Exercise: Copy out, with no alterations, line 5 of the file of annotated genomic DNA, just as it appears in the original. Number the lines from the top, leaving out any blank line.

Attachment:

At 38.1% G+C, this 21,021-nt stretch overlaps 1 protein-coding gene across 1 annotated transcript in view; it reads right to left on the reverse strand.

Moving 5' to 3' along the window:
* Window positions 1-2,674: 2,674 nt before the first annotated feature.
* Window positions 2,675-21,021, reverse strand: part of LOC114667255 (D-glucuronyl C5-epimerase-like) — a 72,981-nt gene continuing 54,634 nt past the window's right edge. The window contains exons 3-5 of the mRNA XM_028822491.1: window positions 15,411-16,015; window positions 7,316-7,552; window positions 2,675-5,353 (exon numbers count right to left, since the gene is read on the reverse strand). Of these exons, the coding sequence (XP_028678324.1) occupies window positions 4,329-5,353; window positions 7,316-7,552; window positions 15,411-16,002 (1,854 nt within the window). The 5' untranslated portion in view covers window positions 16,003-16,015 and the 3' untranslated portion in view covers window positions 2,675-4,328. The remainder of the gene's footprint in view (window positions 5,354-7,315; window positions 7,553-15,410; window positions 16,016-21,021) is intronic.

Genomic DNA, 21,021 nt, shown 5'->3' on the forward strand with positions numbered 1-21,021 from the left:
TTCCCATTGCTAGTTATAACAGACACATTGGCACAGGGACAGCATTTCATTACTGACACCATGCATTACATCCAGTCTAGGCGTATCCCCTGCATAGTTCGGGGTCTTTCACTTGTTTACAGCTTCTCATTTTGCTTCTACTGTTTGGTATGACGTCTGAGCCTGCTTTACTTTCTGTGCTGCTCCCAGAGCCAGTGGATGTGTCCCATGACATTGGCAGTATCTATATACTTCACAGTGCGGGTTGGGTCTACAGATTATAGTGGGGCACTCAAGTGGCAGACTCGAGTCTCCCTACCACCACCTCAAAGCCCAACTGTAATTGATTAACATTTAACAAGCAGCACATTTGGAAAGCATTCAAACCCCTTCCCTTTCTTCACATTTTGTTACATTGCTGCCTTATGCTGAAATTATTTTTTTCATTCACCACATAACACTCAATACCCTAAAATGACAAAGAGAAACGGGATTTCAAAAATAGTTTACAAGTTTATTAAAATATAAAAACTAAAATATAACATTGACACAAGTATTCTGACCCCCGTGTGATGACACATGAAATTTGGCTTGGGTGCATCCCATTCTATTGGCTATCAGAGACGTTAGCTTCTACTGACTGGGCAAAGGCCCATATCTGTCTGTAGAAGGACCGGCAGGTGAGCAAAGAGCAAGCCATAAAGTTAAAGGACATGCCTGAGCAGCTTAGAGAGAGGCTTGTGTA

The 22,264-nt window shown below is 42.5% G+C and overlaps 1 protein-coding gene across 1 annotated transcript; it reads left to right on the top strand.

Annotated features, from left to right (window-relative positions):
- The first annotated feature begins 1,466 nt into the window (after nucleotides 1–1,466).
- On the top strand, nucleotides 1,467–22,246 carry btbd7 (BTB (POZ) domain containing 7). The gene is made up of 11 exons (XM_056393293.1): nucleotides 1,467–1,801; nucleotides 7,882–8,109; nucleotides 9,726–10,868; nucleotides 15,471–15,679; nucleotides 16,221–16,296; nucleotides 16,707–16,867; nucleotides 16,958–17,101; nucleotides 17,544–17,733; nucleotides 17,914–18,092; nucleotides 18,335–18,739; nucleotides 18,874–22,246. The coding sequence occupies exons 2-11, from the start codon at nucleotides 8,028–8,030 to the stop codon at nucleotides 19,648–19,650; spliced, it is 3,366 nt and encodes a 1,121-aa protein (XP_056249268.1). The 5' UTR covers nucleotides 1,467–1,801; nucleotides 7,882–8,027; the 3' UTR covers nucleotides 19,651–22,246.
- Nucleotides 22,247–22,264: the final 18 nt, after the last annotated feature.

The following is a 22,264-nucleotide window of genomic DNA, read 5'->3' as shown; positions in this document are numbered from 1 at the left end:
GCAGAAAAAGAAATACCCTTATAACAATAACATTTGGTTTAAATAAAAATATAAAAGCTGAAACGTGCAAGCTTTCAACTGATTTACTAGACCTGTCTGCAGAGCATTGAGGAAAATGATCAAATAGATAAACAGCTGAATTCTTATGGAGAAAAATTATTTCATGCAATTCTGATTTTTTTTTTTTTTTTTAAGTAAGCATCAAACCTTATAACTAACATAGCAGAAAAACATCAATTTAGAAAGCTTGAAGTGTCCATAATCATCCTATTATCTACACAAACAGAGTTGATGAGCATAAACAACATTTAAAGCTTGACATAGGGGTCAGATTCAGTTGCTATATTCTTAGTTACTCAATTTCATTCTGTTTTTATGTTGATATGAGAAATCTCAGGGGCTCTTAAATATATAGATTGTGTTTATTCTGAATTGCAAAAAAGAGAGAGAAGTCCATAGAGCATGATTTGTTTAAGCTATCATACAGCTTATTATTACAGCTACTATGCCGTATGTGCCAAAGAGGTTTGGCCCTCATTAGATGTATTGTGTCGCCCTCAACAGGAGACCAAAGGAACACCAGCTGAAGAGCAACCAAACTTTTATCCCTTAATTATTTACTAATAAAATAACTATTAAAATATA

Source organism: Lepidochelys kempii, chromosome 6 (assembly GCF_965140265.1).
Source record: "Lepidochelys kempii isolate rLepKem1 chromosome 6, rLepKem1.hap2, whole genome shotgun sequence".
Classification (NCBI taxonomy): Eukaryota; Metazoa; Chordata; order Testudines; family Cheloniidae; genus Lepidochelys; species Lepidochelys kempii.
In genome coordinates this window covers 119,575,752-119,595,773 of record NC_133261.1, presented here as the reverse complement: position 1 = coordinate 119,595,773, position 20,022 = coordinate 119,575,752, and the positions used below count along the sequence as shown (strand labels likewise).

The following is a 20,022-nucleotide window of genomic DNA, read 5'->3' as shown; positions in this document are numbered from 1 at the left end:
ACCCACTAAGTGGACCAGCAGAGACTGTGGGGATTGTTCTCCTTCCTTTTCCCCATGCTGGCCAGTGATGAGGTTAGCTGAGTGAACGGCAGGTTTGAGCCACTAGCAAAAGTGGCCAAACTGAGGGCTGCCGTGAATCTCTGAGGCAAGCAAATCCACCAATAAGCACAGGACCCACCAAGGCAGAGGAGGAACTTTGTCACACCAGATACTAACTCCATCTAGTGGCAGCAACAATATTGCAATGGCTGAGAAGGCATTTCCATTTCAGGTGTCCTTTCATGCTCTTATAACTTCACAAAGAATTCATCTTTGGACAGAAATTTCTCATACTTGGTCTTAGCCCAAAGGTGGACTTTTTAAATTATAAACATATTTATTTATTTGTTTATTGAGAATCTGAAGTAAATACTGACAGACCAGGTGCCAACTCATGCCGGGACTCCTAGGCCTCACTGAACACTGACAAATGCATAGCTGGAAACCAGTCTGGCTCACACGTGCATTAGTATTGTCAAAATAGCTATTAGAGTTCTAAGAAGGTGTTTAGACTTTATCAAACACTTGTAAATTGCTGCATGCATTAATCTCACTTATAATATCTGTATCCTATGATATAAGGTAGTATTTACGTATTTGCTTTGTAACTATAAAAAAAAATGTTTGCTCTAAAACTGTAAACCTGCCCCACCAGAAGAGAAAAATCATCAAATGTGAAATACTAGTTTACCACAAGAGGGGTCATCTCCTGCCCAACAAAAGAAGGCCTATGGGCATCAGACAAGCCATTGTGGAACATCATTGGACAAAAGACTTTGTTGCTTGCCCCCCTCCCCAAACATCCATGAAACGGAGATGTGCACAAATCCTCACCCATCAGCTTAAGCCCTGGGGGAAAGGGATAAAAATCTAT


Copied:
Genomic DNA, 21,021 nt, shown 5'->3' on the forward strand with positions numbered 1-21,021 from the left: